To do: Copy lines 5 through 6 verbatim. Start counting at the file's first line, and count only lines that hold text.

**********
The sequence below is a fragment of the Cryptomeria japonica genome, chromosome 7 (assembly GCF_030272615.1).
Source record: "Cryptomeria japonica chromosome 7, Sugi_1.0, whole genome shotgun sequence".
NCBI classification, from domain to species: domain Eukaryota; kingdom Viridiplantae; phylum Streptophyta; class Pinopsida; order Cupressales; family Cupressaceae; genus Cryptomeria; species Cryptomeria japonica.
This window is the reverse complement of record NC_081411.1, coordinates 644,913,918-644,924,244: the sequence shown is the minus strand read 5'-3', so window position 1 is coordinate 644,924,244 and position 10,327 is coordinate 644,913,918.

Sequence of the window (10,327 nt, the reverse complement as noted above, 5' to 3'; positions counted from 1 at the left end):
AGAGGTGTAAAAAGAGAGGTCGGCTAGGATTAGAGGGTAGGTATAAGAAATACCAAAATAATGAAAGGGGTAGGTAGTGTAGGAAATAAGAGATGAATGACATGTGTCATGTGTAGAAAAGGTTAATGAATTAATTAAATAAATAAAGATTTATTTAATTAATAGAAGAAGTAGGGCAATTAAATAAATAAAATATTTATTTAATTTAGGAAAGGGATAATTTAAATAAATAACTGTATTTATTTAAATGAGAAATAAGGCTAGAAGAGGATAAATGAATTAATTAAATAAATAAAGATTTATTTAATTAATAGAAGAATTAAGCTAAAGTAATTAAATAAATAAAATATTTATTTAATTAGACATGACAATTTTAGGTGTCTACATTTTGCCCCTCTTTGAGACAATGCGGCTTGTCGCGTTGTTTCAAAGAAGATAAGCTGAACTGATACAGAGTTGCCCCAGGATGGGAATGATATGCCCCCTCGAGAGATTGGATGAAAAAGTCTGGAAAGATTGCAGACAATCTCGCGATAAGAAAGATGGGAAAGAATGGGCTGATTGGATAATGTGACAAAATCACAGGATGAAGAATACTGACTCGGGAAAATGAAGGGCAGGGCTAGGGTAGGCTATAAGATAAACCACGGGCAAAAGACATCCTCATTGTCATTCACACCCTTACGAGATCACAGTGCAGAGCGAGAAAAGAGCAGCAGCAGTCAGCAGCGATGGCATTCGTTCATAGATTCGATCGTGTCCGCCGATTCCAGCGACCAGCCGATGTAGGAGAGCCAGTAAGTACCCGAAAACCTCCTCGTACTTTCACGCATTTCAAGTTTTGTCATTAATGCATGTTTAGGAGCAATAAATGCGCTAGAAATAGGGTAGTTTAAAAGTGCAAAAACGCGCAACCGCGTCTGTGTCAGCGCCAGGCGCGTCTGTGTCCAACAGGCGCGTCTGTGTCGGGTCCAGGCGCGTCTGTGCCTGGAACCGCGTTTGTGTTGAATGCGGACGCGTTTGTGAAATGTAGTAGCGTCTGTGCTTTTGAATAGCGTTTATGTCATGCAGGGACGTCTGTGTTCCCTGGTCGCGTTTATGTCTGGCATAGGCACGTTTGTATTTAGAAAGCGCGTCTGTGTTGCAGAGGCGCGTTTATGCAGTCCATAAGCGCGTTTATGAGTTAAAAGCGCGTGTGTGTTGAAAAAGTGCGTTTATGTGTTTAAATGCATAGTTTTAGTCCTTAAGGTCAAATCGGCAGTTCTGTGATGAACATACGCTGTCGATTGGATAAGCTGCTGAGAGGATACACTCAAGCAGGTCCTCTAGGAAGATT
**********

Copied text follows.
Sequence of the window (10,327 nt, the reverse complement as noted above, 5' to 3'; positions counted from 1 at the left end):
AGAGGTGTAAAAAGAGAGGTCGGCTAGGATTAGAGGGTAGGTATAAGAAATACCAAAATAATGAAAGGGGTAGGTAGTGTAGGAAATAAGAGATGAATGACATGTGTCATGTGTAGAAAAGGTTAATGAATTAATTAAATAAATAAAGATTTATTTAATTAATAGAAGAAGTAGGGCAATTAAATAAATAAAATATTTATTTAATTTAGGAAAGGGATAATTTAAATAAATAACTGTATTTATTTAAATGAGAAATAAGGCTAGAAGAGGATAAATGAATTAATTAAATAAATAAAGATTTATTTAATTAATAGAAGAATTAAGCTAAAGTAATTAAATAAATAAAATATTTATTTAATTAGACATGACAATTTTAGGTGTCTACATTTTGCCCCTCTTTGAGACAATGCGGCTTGTCGCGTTGTTTCAAAGAAGATAAGCTGAACTGATACAGAGTTGCCCCAGGATGGGAATGATATGCCCCCTCGAGAGATTGGATGAAAAAGTCTGGAAAGATTGCAGACAATCTCGCGATAAGAAAGATGGGAAAGAATGGGCTGATTGGATAATGTGACAAAATCACAGGATGAAGAATACTGACTCGGGAAAATGAAGGGCAGGGCTAGGGTAGGCTATAAGATAAACCACGGGCAAAAGACATCCTCATTGTCATTCACACCCTTACGAGATCACAGTGCAGAGCGAGAAAAGAGCAGCAGCAGTCAGCAGCGATGGCATTCGTTCATAGATTCGATCGTGTCCGCCGATTCCAGCGACCAGCCGATGTAGGAGAGCCAGTAAGTACCCGAAAACCTCCTCGTACTTTCACGCATTTCAAGTTTTGTCATTAATGCATGTTTAGGAGCAATAAATGCGCTAGAAATAGGGTAGTTTAAAAGTGCAAAAACGCGCAACCGCGTCTGTGTCAGCGCCAGGCGCGTCTGTGTCCAACAGGCGCGTCTGTGTCGGGTCCAGGCGCGTCTGTGCCTGGAACCGCGTTTGTGTTGAATGCGGACGCGTTTGTGAAATGTAGTAGCGTCTGTGCTTTTGAATAGCGTTTATGTCATGCAGGGACGTCTGTGTTCCCTGGTCGCGTTTATGTCTGGCATAGGCACGTTTGTATTTAGAAAGCGCGTCTGTGTTGCAGAGGCGCGTTTATGCAGTCCATAAGCGCGTTTATGAGTTAAAAGCGCGTGTGTGTTGAAAAAGTGCGTTTATGTGTTTAAATGCATAGTTTTAGTCCTTAAGGTCAAATCGGCAGTTCTGTGATGAACATACGCTGTCGATTGGATAAGCTGCTGAGAGGATACACTCAAGCAGGTCCTCTAGGAAGATT